While the grain industry, U.S. politicians and regulators in recent months have been studying grain price movements over the past year with a view to curbing volatility and cash/futures price convergence problems arising from "outside" players, the markets themselves have moved on, focusing primarily on fundamentals. The issues that attracted the outside players to commodity investments — portfolio diversity and financial sector uncertainty — persist to some degree, and the subsequent negative effects on the grain industry’s hedging operations continue to draw scrutiny and a quest for solutions.
But for the time being, grain prices have taken most of their direction from supply/demand prospects, and for maize (corn), the outlook in the past few months has tended to be bearish. Despite concerns in North America over wet, cool planting weather that was thought to discourage sowings — concerns that in June had pushed up prices by more than 30% from December lows — farmers in the U.S. ended up planting the second largest maize area on record, according to the U.S. Department of Agriculture.
Ideal weather through the U.S. crop’s critical pollination stage only added to yields and production prospects, driving prices down 20% from the June highs. Even though the USDA in August made a marginal reduction in its planted area estimate, the near-perfect season led the agency to project the 2009-10 U.S. maize crop at 324.1 million tonnes, a harvest that would be only 2% smaller than the record production of 331.2 million in 2007-08.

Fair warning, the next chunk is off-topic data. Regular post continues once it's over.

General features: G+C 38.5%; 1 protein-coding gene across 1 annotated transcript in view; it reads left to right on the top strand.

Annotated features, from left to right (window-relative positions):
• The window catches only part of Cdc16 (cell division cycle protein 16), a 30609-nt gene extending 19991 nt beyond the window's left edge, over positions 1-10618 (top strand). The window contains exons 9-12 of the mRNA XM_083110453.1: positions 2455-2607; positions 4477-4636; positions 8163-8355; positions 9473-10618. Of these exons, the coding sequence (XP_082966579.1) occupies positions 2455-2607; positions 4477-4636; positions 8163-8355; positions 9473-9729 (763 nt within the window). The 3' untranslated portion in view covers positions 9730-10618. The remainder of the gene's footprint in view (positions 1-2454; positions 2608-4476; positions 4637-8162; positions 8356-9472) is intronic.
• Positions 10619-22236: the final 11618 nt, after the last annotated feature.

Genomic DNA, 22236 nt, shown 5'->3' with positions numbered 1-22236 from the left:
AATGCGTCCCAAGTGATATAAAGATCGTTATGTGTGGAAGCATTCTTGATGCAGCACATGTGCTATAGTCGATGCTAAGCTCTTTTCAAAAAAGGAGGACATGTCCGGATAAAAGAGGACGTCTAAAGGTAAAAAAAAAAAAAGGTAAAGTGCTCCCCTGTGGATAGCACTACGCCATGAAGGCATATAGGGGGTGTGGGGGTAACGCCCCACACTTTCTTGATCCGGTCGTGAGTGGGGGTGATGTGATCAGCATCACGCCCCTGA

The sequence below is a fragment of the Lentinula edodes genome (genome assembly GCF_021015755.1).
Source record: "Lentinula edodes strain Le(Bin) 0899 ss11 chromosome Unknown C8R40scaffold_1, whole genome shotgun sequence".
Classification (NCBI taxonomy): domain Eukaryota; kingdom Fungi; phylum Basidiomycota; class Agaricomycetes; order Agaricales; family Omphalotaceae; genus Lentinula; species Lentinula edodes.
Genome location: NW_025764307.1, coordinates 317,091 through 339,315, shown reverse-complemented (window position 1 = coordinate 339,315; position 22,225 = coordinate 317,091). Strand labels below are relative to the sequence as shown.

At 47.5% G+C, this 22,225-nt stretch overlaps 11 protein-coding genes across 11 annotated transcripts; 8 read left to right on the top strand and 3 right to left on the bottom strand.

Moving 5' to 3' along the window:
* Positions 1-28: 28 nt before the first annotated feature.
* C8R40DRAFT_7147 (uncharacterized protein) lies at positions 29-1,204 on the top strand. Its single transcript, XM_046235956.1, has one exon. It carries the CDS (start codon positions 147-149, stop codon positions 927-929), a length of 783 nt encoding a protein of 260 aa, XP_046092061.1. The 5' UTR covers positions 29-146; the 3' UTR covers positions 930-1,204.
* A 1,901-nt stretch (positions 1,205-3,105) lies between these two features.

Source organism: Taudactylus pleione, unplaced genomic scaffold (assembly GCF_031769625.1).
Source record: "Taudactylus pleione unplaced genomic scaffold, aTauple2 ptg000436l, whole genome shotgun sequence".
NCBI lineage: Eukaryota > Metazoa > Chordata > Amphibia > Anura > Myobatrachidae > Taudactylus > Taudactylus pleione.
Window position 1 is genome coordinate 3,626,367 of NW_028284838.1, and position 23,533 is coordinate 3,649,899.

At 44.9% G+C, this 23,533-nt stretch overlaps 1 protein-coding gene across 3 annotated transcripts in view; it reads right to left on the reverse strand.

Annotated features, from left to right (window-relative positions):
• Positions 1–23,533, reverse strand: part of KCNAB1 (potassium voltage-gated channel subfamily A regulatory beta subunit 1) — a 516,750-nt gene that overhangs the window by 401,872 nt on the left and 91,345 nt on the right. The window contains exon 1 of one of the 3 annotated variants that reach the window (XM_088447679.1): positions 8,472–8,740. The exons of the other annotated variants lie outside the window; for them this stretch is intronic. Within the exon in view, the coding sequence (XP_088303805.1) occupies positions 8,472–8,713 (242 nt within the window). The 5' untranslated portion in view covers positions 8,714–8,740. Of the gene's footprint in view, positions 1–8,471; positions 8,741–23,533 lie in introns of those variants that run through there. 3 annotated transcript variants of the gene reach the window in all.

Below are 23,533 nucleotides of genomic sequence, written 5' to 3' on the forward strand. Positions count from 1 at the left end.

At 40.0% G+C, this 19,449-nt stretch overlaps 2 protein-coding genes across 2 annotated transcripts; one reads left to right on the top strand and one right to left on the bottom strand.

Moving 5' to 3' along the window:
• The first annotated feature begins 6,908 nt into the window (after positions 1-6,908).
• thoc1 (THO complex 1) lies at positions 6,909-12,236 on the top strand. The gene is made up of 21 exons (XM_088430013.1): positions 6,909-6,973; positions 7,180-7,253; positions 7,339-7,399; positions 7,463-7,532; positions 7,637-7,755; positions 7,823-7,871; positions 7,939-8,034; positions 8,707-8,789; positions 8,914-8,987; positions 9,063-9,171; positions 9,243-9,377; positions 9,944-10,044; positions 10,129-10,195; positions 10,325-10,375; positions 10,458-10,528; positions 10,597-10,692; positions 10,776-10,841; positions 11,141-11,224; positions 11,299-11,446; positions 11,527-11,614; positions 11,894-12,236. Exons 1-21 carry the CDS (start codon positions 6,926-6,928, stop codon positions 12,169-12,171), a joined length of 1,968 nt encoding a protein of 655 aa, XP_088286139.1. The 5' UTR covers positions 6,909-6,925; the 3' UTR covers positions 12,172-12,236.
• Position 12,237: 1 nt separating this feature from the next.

The big U.S. crop and a 44-million-tonne carry-in estimate are expected to result in total 2009-10 U.S. maize supplies of 368 million tonnes, a record high that would surpass the previous record of 364.8 million set in 2007-08. This level of supply and the expected pressure on prices should spur U.S. domestic consumption, which the USDA projected at a record 273.7 million tonnes.
According to the USDA’s August report, 2009-10 U.S. feed and residual use is forecast at 134.6 million tonnes, up less than 1% from the previous season, and most of that increase is based on allowances for residual disappearance. Record-high maize prices a year ago prompted sharp reductions in livestock production, which will keep a lid on domestic feed demand for maize and other coarse grains. U.S. food, seed and industrial use (FSI), on the other hand, is forecast to reach a record 139.1 million tonnes in 2009-10. If realized, food, seed and industrial use would exceed feed use in the United States for the first time.
Of the FSI total, the USDA projects 106.7 million tonnes for ethanol use, an increase of 15% from the 92.7 million tonnes used for ethanol in 2008-09. If realized, maize for ethanol in 2009-10 would account for 39% of total U.S. maize disappearance, up from 8.9% of total disappearance as recently as 2001-02.
The jump is based on projected maize prices, which should provide favorable ethanol producer margins, in contrast to the poor margins prevailing in 2008 when maize prices soared. In addition, U.S. mandates for ethanol blending are set to increase to 45.6 billion liters in 2010 from 39.9 billion liters in 2009.
U.S. maize exports in 2009-10 are projected at 53.3 million tonnes, up 13% from the 47-million 2008-09 estimate, based on an expected decline of 10 million tonnes in non-U.S. production. Global exports are projected to increase by about 5 million tonnes from 2008-09, to 84.3 million, the third highest on record. Both U.S. and global ending stocks in 2009-10 are projected to decline slightly from the previous season. U.S. stocks at the end of 2009-10 are forecast to stand at 15% of use, while global stocks should stand at 18.6%, but both above recent lows set in 2006-07.
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